Indeed, through his famous opus The Protestant Ethic and the Spirit of Capitalism (first translated into English in 1930), Max Weber “trained” Western academics to associate wealth worshipping with Calvinism and Puritanism, essentially by omitting the existence of two radically different periods of Protestant teaching on usury: a ‘virtuous’ period (1520-1700) and a ‘decadent’ period (1700 onwards).

Overall, the early followers of Luther and Calvin were more hostile to usury than the Catholics were. There was in fact a certain utopian or “lay monastic” quality to many early communities that would positively impress today’s critics of corrupt government and society. This was certainly the case of New England under the Puritans from 1620 to 1700. Hoffman dedicates a considerable part of his book to shine a fresh light on this important period in history and destroy the stereotype of the humorless, scrooge-like, bigoted, pleasure-hating Puritan fundamentalist. By doing so, he renders a great service to Revisionism, but this is not the place to review it.

Calvin was divided on the subject of usury. In a letter from around 1545, possibly to Claude de Sachin, he wrote:
It would be desirable if usurers were chased from every country. [...] Usury almost always travels with two inseparable companions: tyrannical cruelty and the art of deception. [...] Our situation is different [from that of the Hebrews]; for that reason I’m unwilling to condemn it, so long as it is practiced with equity and charity. [...] We ought not to judge usury according to a few passages of Scripture, but in accordance with the principle of equity.

One wonders exactly how Calvin envisaged a matrimony between charity and usury’s inseparable companions ‘cruelty’ and ‘deception’, or if he was himself sincerely deceived. But let’s not forget Calvin was a trained lawyer. By preferring the Greek notion of “equity” to Scripture, he was leaning on a distinction which looks suspiciously like a Talmudic loophole (prozbul).

Calvin derived his proto-capitalist views from the Catholic scholar Charles du Moulin (1500-1556) (who, by the way, believed that not paying interest on productive capital is equivalent to stealing) and his popularizer, François Hottman. For those who wish to take a closer look at the connections between Catholic nominalism and Calvinist economics and the whitewashing of usury in Germany, it might be worthwhile to read up on the theologians Eck, Biel and Summenhart, the nominalist school of Tübingen, and the Fugger banking dynasty.

According to theologian and economist André Biéler, Calvin was not a driving force for capitalism; in fact, capitalism could develop in Protestant nations only thanks to the relaxation of Reformed doctrine and morals. In any case, Calvin’s views were hardly compatible with the modern entrepreneurial mentality. He wrote:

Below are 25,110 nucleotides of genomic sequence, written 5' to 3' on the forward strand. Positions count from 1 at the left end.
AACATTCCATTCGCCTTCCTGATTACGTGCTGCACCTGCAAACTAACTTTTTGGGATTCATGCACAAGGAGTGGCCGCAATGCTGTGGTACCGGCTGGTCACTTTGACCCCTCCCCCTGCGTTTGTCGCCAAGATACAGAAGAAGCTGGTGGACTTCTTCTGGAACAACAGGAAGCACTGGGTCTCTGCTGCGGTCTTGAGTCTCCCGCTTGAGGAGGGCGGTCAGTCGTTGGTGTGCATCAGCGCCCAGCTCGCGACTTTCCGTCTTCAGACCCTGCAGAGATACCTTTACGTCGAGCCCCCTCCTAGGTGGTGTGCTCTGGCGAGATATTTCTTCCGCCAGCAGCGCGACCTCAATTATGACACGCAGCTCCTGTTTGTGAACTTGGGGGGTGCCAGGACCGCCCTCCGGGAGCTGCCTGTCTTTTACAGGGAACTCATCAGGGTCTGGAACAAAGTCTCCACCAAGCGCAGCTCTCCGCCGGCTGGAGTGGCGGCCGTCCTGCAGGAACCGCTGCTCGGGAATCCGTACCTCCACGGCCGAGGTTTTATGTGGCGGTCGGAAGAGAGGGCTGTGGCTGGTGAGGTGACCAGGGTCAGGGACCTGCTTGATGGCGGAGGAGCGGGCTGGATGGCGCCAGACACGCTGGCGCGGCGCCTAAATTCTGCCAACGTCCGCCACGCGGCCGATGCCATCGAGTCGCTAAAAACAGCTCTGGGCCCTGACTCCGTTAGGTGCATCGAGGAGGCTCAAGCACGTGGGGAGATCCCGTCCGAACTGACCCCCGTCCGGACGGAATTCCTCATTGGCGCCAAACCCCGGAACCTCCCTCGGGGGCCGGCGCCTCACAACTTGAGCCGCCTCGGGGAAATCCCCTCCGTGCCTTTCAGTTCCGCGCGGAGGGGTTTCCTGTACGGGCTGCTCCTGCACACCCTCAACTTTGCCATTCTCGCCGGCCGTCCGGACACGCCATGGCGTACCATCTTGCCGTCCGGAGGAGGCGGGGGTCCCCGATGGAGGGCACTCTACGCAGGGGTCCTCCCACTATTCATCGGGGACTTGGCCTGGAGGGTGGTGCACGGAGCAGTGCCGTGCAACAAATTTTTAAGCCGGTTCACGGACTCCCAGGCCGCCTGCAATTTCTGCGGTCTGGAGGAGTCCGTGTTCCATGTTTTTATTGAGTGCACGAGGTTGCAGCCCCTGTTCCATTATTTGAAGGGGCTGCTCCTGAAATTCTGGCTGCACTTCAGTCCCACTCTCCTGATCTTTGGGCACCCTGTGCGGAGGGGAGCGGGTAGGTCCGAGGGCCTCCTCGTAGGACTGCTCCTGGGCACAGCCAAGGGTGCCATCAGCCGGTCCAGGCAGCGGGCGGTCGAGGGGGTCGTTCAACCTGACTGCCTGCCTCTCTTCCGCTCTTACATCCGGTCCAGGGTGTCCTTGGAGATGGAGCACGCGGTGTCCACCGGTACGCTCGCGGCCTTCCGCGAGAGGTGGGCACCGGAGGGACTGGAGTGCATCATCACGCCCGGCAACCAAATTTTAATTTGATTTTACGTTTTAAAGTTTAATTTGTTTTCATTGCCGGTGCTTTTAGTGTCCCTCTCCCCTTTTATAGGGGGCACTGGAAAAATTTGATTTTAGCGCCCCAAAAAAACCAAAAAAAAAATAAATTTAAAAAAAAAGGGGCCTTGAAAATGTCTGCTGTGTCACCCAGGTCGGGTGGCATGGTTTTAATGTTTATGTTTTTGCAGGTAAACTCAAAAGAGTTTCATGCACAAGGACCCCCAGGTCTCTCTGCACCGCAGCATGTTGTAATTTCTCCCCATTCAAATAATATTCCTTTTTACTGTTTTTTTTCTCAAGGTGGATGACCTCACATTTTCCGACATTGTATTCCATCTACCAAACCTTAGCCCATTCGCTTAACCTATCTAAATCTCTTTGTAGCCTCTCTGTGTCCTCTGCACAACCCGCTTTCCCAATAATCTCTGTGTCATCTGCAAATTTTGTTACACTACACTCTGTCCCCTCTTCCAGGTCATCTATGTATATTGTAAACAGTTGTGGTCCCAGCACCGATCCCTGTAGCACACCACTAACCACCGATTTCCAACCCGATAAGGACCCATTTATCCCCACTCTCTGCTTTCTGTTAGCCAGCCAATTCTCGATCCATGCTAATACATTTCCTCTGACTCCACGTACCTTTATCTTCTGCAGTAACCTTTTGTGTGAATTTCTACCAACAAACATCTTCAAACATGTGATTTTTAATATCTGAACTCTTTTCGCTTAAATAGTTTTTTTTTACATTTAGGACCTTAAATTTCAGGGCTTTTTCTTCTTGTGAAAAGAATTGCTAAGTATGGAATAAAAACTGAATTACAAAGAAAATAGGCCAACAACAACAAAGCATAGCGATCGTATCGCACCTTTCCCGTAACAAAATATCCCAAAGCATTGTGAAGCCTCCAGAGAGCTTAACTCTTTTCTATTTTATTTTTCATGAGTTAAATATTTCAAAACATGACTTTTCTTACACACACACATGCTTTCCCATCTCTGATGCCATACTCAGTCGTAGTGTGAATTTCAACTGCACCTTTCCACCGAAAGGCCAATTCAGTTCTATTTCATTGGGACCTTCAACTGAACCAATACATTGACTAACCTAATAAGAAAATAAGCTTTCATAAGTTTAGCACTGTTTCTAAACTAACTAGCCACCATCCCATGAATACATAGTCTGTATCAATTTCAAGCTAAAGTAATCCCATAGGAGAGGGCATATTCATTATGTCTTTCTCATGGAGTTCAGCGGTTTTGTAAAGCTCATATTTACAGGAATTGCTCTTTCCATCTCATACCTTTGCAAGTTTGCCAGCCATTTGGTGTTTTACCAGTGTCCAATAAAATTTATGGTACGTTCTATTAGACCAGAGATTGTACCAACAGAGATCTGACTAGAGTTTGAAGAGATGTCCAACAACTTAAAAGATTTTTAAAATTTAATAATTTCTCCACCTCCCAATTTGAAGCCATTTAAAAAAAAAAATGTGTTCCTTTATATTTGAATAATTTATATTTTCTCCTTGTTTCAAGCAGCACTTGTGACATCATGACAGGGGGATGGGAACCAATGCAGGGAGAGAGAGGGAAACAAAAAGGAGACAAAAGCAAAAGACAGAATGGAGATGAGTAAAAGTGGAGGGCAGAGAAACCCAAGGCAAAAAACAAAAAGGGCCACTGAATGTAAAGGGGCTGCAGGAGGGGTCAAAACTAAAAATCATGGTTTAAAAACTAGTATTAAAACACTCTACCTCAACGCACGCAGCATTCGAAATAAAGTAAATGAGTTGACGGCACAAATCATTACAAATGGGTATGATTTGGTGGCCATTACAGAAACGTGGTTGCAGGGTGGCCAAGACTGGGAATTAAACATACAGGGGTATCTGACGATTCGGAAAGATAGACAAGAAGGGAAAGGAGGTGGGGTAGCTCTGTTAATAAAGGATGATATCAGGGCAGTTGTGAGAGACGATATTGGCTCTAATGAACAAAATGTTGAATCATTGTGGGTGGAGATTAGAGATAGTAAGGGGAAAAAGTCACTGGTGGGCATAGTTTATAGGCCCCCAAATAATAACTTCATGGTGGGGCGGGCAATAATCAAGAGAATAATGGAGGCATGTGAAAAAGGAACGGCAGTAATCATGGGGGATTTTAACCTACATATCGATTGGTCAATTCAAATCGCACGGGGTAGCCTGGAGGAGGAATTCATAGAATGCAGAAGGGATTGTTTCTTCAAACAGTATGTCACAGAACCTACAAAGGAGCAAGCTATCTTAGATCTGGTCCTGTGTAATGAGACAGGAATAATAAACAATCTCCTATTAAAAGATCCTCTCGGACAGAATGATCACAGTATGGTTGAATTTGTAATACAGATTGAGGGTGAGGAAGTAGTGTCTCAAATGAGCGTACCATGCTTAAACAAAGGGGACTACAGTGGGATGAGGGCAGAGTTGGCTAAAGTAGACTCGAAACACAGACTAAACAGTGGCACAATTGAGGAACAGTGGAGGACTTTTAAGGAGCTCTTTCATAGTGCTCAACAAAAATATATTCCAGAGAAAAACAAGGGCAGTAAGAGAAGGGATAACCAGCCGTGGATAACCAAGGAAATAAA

Each must be content with his vocation. Let him follow it, let him not desire to seek a different one.

Usury is not only evil and dishonest gain, but also unworthy of an honest Chrsitian [...] It would be desirable that the names ‘usury’, ‘profit’ and ‘interest’ were completely banished from the memory of men.

The Jews

The Jews understood usury is a ‘weapon of war’ and were only happy to wield it against the gentiles. This obviously painted Jewish usury in the Middle Ages as particularly malevolent. However, Christian usurers were by many considered more immoral than Jewish usurers, because they would pauperize friends and foes alike (although loopholes for Jews were eventually created).

By the early 13th century, usury had become a major component in Jewish economic life, and the terms “usurer” and “Jew” were by many used interchangeably. Bernard of Clairvaux used the word judaizare to denote any form of money lending. The Council of Paris (1212 AD) even called financial institutions ‘synagogues for the wicked’. However, the claim that the condemnation of Jewish usury was an expression of “racism” is not sustained by any documentary evidence. Such a perception presupposes Christian usurers were left unmolested. Actually, the reverse was true: In many cases, usury was permitted to Judaic persons because they were unbaptized and therefore outside the Church’s jurisdiction. They were also protected by certain rulers who for political reasons sought usurious financing from outside the Christian community.

Hoffman believes that a hysterical fear of Jewish money oppression was whipped up to draw attention away from gentile usury and gain acceptance for a milder but institutionalized form of usury (Monte de Pietá).